5 Pivotal Battles that Changed the Course of the Civil War
5 Pivotal Battles that Changed the Course of the Civil War

5 Pivotal Battles that Changed the Course of the Civil War

Matthew Weber - March 13, 2017

5 Pivotal Battles that Changed the Course of the Civil War
The Battle of Gettysburg 1863. Kent State University

The Battles of Gettysburg and Vicksburg (1863)

There may be no more famous Civil War battle than Gettysburg. Almost everyone knows at least something about it, if for no other reason that the site of the battle was later used for President Lincoln’s most famous address (you know the one that starts: “Four Score and Seven Years Ago”). The battle itself, along with the one that happened simultaneously at Vicksburg, is often argued as the most important battle during the entire war. The question is, why?

The answer to that question is complex. The two battles were both won decisively by the Union. The Battle of Vicksburg denied the Confederacy control of the Mississippi River, which in turn prevented them from getting supplies from Texas and Arkansas. In war, major battles usually are fought over strong points that are used for transportation of supplies. It comes down to denying your opponent the ability to supply themselves.

The Battle of Gettysburg, on the other hand, was important because it was the first major defeat of Robert E. Lee. It also marked the end of his second invasion of the North. As with the first invasion attempt, Lee failed with most of his objectives. After the loss at Gettysburg, Lee seemed to go on a defensive, as the North pressed their advantages. Lee would make no more offensive moves for the rest of the war.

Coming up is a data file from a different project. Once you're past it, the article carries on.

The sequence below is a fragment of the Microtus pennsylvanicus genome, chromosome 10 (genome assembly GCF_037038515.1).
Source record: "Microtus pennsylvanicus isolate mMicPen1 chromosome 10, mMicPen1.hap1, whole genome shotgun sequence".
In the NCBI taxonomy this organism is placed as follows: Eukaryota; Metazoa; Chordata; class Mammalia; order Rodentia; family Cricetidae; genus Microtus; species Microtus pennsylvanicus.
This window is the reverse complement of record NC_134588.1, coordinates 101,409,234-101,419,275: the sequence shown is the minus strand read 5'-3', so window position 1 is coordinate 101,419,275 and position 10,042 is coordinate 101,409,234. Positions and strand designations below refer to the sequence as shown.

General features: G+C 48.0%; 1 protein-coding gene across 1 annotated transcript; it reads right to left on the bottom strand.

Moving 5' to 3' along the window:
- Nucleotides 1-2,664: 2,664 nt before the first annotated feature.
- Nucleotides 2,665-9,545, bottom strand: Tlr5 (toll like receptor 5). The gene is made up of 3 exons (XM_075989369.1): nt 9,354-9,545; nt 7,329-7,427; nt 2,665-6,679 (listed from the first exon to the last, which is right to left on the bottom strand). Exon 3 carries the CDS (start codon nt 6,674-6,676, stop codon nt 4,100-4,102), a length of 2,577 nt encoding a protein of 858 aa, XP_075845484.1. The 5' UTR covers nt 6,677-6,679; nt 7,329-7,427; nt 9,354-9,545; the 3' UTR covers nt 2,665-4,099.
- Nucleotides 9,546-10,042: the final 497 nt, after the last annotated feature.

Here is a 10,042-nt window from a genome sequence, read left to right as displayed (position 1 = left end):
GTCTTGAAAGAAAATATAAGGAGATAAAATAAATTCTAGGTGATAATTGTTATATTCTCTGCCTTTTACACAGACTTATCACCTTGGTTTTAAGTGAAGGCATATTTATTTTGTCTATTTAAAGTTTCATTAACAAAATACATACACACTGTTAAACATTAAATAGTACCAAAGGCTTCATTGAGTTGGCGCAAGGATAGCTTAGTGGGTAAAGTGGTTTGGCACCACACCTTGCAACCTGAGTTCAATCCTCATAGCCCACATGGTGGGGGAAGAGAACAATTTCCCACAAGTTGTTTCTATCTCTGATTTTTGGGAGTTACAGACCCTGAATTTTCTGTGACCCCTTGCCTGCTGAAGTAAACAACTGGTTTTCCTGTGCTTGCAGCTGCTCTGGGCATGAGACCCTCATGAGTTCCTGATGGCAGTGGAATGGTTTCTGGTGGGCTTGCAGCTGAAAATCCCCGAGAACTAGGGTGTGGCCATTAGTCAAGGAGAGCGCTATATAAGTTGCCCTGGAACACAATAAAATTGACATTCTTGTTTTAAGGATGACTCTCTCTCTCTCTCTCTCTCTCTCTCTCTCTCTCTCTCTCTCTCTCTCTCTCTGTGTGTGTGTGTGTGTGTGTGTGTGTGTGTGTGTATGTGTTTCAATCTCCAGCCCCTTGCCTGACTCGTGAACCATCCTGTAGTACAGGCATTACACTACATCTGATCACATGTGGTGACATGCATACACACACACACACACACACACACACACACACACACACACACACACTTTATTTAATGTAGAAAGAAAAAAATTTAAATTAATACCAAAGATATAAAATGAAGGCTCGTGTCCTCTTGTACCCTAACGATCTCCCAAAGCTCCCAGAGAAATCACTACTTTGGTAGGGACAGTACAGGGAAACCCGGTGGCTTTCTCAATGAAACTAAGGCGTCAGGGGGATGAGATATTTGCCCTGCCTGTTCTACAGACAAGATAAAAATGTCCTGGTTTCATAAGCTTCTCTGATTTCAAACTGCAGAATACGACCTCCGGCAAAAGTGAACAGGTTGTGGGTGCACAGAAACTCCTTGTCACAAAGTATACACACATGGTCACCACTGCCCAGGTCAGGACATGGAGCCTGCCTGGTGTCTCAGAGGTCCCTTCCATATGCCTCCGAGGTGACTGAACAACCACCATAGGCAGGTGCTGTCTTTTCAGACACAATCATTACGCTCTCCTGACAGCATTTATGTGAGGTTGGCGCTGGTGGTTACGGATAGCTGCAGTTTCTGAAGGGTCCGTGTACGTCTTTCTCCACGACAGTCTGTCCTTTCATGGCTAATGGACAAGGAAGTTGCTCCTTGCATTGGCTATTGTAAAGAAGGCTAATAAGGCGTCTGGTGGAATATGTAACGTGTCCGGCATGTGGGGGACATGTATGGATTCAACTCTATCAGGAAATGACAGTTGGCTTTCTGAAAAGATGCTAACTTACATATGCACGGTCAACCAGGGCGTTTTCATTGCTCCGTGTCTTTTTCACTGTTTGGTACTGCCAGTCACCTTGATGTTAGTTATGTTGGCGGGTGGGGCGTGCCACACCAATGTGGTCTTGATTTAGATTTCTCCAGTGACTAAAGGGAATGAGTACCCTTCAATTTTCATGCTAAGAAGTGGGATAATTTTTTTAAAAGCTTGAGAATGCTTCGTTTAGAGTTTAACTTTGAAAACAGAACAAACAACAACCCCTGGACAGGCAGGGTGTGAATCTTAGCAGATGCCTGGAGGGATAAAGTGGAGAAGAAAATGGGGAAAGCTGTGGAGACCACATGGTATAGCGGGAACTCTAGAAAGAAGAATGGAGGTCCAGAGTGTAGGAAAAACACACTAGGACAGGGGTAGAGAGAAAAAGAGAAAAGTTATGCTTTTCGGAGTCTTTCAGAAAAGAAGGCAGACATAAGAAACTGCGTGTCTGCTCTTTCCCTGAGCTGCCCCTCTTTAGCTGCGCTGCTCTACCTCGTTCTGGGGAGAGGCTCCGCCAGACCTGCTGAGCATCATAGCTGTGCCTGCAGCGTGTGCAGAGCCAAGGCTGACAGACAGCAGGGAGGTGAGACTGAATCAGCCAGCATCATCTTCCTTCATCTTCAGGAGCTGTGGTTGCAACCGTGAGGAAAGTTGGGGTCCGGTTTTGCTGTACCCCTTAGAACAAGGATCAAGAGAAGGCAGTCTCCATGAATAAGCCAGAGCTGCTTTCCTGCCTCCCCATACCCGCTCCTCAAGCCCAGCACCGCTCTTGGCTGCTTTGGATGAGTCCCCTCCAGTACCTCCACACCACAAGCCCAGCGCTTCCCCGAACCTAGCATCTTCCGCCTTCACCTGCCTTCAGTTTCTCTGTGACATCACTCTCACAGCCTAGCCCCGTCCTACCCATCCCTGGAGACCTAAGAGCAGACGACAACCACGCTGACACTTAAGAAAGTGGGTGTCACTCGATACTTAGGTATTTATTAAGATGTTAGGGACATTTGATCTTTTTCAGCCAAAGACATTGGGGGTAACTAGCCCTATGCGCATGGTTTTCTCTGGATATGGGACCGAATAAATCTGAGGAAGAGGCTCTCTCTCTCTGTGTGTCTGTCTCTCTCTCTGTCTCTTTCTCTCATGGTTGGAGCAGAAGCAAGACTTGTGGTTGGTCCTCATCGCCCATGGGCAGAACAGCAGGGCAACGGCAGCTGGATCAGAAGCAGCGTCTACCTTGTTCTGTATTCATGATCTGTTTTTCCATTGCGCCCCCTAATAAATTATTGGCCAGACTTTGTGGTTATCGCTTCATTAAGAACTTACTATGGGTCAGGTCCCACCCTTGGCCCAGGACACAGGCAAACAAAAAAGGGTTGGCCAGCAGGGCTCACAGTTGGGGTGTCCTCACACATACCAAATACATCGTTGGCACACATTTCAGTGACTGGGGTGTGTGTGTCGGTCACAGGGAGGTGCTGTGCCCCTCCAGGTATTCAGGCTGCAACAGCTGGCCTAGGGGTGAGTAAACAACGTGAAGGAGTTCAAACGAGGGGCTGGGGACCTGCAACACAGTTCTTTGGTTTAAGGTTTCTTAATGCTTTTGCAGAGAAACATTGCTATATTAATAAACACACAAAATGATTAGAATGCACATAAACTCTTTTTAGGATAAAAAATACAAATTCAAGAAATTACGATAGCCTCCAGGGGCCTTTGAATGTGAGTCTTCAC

From a historical perspective, the twin battles of Gettysburg and Vicksburg are very popular choices for most important battles of the Civil War. The economic impact saw the coffers of the South suffer and those of the North expand. The morale of the South took a huge hit after the defeats, which gave the North yet another advantage as they pressed south. And while the war would go on for another two years, these two battles turned the tide for the North and led directly to Lee’s surrender at Appomattox Court House in 1865.

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